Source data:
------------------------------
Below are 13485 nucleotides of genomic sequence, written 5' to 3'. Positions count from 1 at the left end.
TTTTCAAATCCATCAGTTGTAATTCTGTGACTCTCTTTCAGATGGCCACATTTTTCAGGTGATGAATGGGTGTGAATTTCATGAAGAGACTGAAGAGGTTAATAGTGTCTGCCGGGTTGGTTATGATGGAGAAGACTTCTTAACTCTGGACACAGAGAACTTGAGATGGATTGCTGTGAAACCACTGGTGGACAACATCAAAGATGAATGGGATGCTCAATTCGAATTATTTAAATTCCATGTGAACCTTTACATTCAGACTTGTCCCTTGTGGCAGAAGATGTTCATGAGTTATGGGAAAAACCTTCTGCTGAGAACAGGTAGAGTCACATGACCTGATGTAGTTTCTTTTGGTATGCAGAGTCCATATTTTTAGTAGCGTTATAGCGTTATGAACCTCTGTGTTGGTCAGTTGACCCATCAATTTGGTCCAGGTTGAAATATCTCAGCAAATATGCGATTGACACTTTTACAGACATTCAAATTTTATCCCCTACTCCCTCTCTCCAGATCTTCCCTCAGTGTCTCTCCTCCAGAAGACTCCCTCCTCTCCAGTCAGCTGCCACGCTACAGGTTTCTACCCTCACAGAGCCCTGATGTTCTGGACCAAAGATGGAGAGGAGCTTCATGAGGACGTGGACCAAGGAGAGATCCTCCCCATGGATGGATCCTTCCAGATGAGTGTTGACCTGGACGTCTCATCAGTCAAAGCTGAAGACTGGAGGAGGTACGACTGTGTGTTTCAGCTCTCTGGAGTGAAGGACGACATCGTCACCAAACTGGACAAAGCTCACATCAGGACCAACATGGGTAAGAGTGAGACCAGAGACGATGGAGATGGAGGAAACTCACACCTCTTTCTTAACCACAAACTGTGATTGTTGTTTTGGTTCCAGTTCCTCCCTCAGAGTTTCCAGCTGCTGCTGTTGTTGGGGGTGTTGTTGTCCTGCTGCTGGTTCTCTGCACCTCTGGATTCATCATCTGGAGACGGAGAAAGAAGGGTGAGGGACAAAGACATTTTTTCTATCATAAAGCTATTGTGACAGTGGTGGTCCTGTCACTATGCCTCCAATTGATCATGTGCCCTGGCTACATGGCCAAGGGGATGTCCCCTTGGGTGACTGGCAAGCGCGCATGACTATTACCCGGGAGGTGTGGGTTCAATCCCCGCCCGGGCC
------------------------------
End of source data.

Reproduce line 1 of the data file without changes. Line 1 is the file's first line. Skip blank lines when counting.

Below are 13485 nucleotides of genomic sequence, written 5' to 3'. Positions count from 1 at the left end.